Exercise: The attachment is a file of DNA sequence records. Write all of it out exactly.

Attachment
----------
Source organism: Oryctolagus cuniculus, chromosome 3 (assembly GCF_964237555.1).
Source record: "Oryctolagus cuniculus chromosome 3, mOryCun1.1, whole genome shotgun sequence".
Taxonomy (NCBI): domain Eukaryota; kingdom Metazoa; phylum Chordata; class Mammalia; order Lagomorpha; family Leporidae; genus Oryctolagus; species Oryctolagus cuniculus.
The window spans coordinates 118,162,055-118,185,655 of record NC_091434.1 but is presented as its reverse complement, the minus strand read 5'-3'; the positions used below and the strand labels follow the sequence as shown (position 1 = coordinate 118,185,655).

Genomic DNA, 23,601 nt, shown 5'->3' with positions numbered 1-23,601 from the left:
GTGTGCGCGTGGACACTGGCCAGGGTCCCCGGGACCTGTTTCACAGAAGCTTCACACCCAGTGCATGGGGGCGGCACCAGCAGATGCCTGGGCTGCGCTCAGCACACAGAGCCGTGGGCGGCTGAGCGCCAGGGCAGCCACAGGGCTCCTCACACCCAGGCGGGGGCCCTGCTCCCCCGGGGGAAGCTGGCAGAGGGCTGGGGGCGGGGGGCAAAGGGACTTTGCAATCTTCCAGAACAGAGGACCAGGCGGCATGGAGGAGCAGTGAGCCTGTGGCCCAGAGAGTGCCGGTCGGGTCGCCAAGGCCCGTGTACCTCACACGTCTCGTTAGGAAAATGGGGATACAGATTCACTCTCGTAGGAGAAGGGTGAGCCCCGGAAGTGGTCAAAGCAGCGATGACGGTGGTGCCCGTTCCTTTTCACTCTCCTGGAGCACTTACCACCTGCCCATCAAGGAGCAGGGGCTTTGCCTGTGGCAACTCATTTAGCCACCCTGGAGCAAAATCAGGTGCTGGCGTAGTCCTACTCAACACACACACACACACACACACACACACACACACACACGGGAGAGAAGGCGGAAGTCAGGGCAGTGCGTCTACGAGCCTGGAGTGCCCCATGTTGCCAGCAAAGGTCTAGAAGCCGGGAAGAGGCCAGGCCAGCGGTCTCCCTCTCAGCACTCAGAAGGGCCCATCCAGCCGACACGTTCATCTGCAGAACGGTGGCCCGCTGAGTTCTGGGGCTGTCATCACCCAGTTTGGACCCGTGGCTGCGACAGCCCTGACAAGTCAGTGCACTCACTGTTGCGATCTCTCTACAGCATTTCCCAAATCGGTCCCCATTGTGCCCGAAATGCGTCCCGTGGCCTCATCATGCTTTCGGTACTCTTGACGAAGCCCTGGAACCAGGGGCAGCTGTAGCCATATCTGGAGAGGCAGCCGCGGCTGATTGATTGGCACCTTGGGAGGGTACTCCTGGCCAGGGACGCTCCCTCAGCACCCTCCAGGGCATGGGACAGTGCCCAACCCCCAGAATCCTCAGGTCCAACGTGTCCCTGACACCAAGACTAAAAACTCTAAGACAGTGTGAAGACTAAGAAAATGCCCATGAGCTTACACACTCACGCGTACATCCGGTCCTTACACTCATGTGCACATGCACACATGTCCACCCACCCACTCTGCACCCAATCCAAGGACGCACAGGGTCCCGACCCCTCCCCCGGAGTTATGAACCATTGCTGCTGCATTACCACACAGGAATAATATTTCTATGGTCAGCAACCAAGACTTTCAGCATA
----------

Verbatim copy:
Source organism: Oryctolagus cuniculus, chromosome 3 (assembly GCF_964237555.1).
Source record: "Oryctolagus cuniculus chromosome 3, mOryCun1.1, whole genome shotgun sequence".
Taxonomy (NCBI): domain Eukaryota; kingdom Metazoa; phylum Chordata; class Mammalia; order Lagomorpha; family Leporidae; genus Oryctolagus; species Oryctolagus cuniculus.
The window spans coordinates 118,162,055-118,185,655 of record NC_091434.1 but is presented as its reverse complement, the minus strand read 5'-3'; the positions used below and the strand labels follow the sequence as shown (position 1 = coordinate 118,185,655).

Genomic DNA, 23,601 nt, shown 5'->3' with positions numbered 1-23,601 from the left:
GTGTGCGCGTGGACACTGGCCAGGGTCCCCGGGACCTGTTTCACAGAAGCTTCACACCCAGTGCATGGGGGCGGCACCAGCAGATGCCTGGGCTGCGCTCAGCACACAGAGCCGTGGGCGGCTGAGCGCCAGGGCAGCCACAGGGCTCCTCACACCCAGGCGGGGGCCCTGCTCCCCCGGGGGAAGCTGGCAGAGGGCTGGGGGCGGGGGGCAAAGGGACTTTGCAATCTTCCAGAACAGAGGACCAGGCGGCATGGAGGAGCAGTGAGCCTGTGGCCCAGAGAGTGCCGGTCGGGTCGCCAAGGCCCGTGTACCTCACACGTCTCGTTAGGAAAATGGGGATACAGATTCACTCTCGTAGGAGAAGGGTGAGCCCCGGAAGTGGTCAAAGCAGCGATGACGGTGGTGCCCGTTCCTTTTCACTCTCCTGGAGCACTTACCACCTGCCCATCAAGGAGCAGGGGCTTTGCCTGTGGCAACTCATTTAGCCACCCTGGAGCAAAATCAGGTGCTGGCGTAGTCCTACTCAACACACACACACACACACACACACACACACACACACACGGGAGAGAAGGCGGAAGTCAGGGCAGTGCGTCTACGAGCCTGGAGTGCCCCATGTTGCCAGCAAAGGTCTAGAAGCCGGGAAGAGGCCAGGCCAGCGGTCTCCCTCTCAGCACTCAGAAGGGCCCATCCAGCCGACACGTTCATCTGCAGAACGGTGGCCCGCTGAGTTCTGGGGCTGTCATCACCCAGTTTGGACCCGTGGCTGCGACAGCCCTGACAAGTCAGTGCACTCACTGTTGCGATCTCTCTACAGCATTTCCCAAATCGGTCCCCATTGTGCCCGAAATGCGTCCCGTGGCCTCATCATGCTTTCGGTACTCTTGACGAAGCCCTGGAACCAGGGGCAGCTGTAGCCATATCTGGAGAGGCAGCCGCGGCTGATTGATTGGCACCTTGGGAGGGTACTCCTGGCCAGGGACGCTCCCTCAGCACCCTCCAGGGCATGGGACAGTGCCCAACCCCCAGAATCCTCAGGTCCAACGTGTCCCTGACACCAAGACTAAAAACTCTAAGACAGTGTGAAGACTAAGAAAATGCCCATGAGCTTACACACTCACGCGTACATCCGGTCCTTACACTCATGTGCACATGCACACATGTCCACCCACCCACTCTGCACCCAATCCAAGGACGCACAGGGTCCCGACCCCTCCCCCGGAGTTATGAACCATTGCTGCTGCATTACCACACAGGAATAATATTTCTATGGTCAGCAACCAAGACTTTCAGCATA